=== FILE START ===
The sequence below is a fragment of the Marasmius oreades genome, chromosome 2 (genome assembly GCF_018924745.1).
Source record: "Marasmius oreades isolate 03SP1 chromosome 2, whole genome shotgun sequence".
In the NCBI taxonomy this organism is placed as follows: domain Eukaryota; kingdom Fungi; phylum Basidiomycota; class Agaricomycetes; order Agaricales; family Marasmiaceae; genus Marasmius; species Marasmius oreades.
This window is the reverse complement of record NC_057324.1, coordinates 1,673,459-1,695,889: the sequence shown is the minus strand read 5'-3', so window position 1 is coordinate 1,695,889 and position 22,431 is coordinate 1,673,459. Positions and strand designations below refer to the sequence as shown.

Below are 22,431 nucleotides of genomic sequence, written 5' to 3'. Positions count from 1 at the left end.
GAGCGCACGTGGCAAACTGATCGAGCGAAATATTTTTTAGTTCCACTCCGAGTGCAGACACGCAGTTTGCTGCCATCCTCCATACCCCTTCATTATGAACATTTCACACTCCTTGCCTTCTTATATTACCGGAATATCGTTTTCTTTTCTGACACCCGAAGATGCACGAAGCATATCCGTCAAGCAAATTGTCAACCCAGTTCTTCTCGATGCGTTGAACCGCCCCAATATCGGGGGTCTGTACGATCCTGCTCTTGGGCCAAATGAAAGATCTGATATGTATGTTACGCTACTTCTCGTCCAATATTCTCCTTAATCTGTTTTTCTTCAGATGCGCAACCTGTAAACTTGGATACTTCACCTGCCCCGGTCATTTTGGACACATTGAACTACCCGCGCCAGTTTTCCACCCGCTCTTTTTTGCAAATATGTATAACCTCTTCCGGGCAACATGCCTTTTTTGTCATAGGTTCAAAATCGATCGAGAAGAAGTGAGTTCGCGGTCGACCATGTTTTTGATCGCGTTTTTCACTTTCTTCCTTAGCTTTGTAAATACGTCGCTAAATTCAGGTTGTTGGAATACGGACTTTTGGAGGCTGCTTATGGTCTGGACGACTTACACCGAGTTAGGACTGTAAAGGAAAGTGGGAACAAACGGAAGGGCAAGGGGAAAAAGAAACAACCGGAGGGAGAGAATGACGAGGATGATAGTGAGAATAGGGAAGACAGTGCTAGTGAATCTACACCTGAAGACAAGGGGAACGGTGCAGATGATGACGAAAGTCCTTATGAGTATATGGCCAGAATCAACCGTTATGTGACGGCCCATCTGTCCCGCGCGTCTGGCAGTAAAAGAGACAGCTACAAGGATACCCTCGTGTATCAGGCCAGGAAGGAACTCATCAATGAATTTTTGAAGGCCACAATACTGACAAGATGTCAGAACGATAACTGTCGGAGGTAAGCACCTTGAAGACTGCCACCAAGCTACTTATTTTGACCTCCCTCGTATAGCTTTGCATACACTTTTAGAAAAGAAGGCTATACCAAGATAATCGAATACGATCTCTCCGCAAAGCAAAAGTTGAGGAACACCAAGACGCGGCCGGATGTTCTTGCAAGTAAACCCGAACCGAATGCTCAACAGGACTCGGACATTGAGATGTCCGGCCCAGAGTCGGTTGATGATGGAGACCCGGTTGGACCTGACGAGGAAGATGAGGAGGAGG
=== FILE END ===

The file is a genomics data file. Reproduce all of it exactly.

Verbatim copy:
The sequence below is a fragment of the Marasmius oreades genome, chromosome 2 (genome assembly GCF_018924745.1).
Source record: "Marasmius oreades isolate 03SP1 chromosome 2, whole genome shotgun sequence".
In the NCBI taxonomy this organism is placed as follows: domain Eukaryota; kingdom Fungi; phylum Basidiomycota; class Agaricomycetes; order Agaricales; family Marasmiaceae; genus Marasmius; species Marasmius oreades.
This window is the reverse complement of record NC_057324.1, coordinates 1,673,459-1,695,889: the sequence shown is the minus strand read 5'-3', so window position 1 is coordinate 1,695,889 and position 22,431 is coordinate 1,673,459. Positions and strand designations below refer to the sequence as shown.

Below are 22,431 nucleotides of genomic sequence, written 5' to 3'. Positions count from 1 at the left end.
GAGCGCACGTGGCAAACTGATCGAGCGAAATATTTTTTAGTTCCACTCCGAGTGCAGACACGCAGTTTGCTGCCATCCTCCATACCCCTTCATTATGAACATTTCACACTCCTTGCCTTCTTATATTACCGGAATATCGTTTTCTTTTCTGACACCCGAAGATGCACGAAGCATATCCGTCAAGCAAATTGTCAACCCAGTTCTTCTCGATGCGTTGAACCGCCCCAATATCGGGGGTCTGTACGATCCTGCTCTTGGGCCAAATGAAAGATCTGATATGTATGTTACGCTACTTCTCGTCCAATATTCTCCTTAATCTGTTTTTCTTCAGATGCGCAACCTGTAAACTTGGATACTTCACCTGCCCCGGTCATTTTGGACACATTGAACTACCCGCGCCAGTTTTCCACCCGCTCTTTTTTGCAAATATGTATAACCTCTTCCGGGCAACATGCCTTTTTTGTCATAGGTTCAAAATCGATCGAGAAGAAGTGAGTTCGCGGTCGACCATGTTTTTGATCGCGTTTTTCACTTTCTTCCTTAGCTTTGTAAATACGTCGCTAAATTCAGGTTGTTGGAATACGGACTTTTGGAGGCTGCTTATGGTCTGGACGACTTACACCGAGTTAGGACTGTAAAGGAAAGTGGGAACAAACGGAAGGGCAAGGGGAAAAAGAAACAACCGGAGGGAGAGAATGACGAGGATGATAGTGAGAATAGGGAAGACAGTGCTAGTGAATCTACACCTGAAGACAAGGGGAACGGTGCAGATGATGACGAAAGTCCTTATGAGTATATGGCCAGAATCAACCGTTATGTGACGGCCCATCTGTCCCGCGCGTCTGGCAGTAAAAGAGACAGCTACAAGGATACCCTCGTGTATCAGGCCAGGAAGGAACTCATCAATGAATTTTTGAAGGCCACAATACTGACAAGATGTCAGAACGATAACTGTCGGAGGTAAGCACCTTGAAGACTGCCACCAAGCTACTTATTTTGACCTCCCTCGTATAGCTTTGCATACACTTTTAGAAAAGAAGGCTATACCAAGATAATCGAATACGATCTCTCCGCAAAGCAAAAGTTGAGGAACACCAAGACGCGGCCGGATGTTCTTGCAAGTAAACCCGAACCGAATGCTCAACAGGACTCGGACATTGAGATGTCCGGCCCAGAGTCGGTTGATGATGGAGACCCGGTTGGACCTGACGAGGAAGATGAGGAGGAGG